Dünkirchen 1940: The German View of Dunkirk

  • By Robert Kershaw
  • Osprey Publishing
  • 352 pp.

This in-depth chronicle leans heavily on detail while providing novel insights.

Dünkirchen 1940: The German View of Dunkirk

Warfare is an inherently difficult topic to write about; it involves myriad perspectives, motivations, and tactics. Modern warfare, which leaves behind a treasure trove of documents and correspondence, can be even more difficult to parse. Robert Kershaw’s Dünkirchen 1940: The German View of Dunkirk narrows the focus to a specific battle and examines it from a heretofore lesser-known vantage point: that of the Germans.

The miraculous evacuation of Dunkirk is often portrayed as a draw, or even a victory, from the Allied point of view. Operation Dynamo resulted in the rescue of more than 338,000 British and French soldiers, though with heavy losses to infrastructure in the French town of Dunkirk itself and to the fighters who stayed behind to hold the line as their comrades fled. Had the Germans captured or killed this force, it is likely World War II would have had a different outcome.

Kershaw presents a detailed — occasionally too detailed — picture of the lead-up to the evacuation, including intimate gems such as this:

“Travel between France and Belgium along the fortified frontier to the east of Dunkirk was forbidden. A bizarre consequence of this was the slavish rule applied by zealous officials at a wedding, where the French bride and Belgian groom were obliged to exchange vows across a table positioned precisely, with legs either side of the frontier demarcation line.”

These nuggets lend a personal air to the story of Dunkirk. Unfortunately, Kershaw often seems so consumed by mapping out the massive, rapid troop movements that it’s difficult to keep track of the overall battle. The sheer scale of the conflict means thousands of men were on the march at any given time, and the author includes such minute detail that the reader may struggle to understand the bigger picture.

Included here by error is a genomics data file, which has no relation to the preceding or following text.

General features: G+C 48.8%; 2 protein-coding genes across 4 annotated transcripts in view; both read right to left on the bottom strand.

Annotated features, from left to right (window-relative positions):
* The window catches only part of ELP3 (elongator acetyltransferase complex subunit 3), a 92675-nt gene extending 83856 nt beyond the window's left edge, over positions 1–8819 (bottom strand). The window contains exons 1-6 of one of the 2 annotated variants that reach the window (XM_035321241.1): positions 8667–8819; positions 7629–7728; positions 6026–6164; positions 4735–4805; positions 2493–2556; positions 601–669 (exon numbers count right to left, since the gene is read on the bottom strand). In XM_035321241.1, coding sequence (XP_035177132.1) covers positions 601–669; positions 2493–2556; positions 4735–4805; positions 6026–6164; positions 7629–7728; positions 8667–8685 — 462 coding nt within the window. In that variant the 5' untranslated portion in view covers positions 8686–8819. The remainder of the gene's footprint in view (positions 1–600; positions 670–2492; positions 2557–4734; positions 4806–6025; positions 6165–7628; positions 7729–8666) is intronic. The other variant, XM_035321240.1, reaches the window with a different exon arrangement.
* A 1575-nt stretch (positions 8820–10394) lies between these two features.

Still, the inclusion of German soldiers’ accounts, many previously unexamined, offers insight into the mindset of Hitler and his subordinates. Explaining that German troops used Pervitin, a methylamphetamine that “banished sleep and hunger while inducing a gratifying form of euphoria,” Kershaw then gives us a firsthand account of what the drug was meant to mask courtesy of Wehrmacht soldier Felix Klaus:

“Excruciating pain showed on [the soldiers’] faces as they pulled on boots over swollen feet once again. Shoulders ached from carrying machine guns all day long and hip bones smartly burned with the weight of heavily loaded belt orders. And we were going to do it again today?”

From German letters and diary entries, we learn that Dunkirk, at least at first, seemed an easy victory for Hitler. Infantry, motorcycle brigades, and tanks crushed French resistance already weakened by the perception that, for France, the war was already lost. While Belgian troops offered stiff opposition, they lacked the numbers necessary to stop the Germans.

Hitler and his lieutenants relied heavily on propaganda to further their agenda:

“‘We’re swimming in good fortune,’ Goebbels wrote in his diary after the fall of Brussels. Propaganda efforts bore fruit, the nation paid close attention to developments. Schoolchildren monitored the advance of the German armies across the Low Countries, sticking marker pins in maps.”

Although involving the entire nation in the war seemed clever at first, it later backfired when German troops, having been repeatedly told they were invincible, began to crack. This, along with Hitler’s inexplicable order to halt the German advance when it seemed they were on the cusp of victory, is cited as a major reason why the Wehrmacht was unable to stop the Dunkirk evacuation. But Kershaw also highlights another important factor:

“Most historical accounts rationalizing less than total German victory at Dunkirk dwell on the German Panzer Halt Order of 24 May…A more rewarding area of research is to ask why it was that the [British Expeditionary Force] could, over nine days — only one of which included the Halt Order — evacuate its core fighting divisions…The true ‘miracle’ of Dunkirk was the crucial four-day period between 29 May and 1 June when the bulk of these quality divisions were lifted from the port and beaches.”

Overall, Robert Kershaw’s examination of Dunkirk through the eyes of Germans is a compelling new account of one of the most important battles of the Second World War. It’s worth a read for any military buff or student of history seeking new insight into a familiar story.

Mariko Hewer is a freelance editor and writer. She is passionate about good books, good food, and good company. Find her occasional insights at @hapahaiku.

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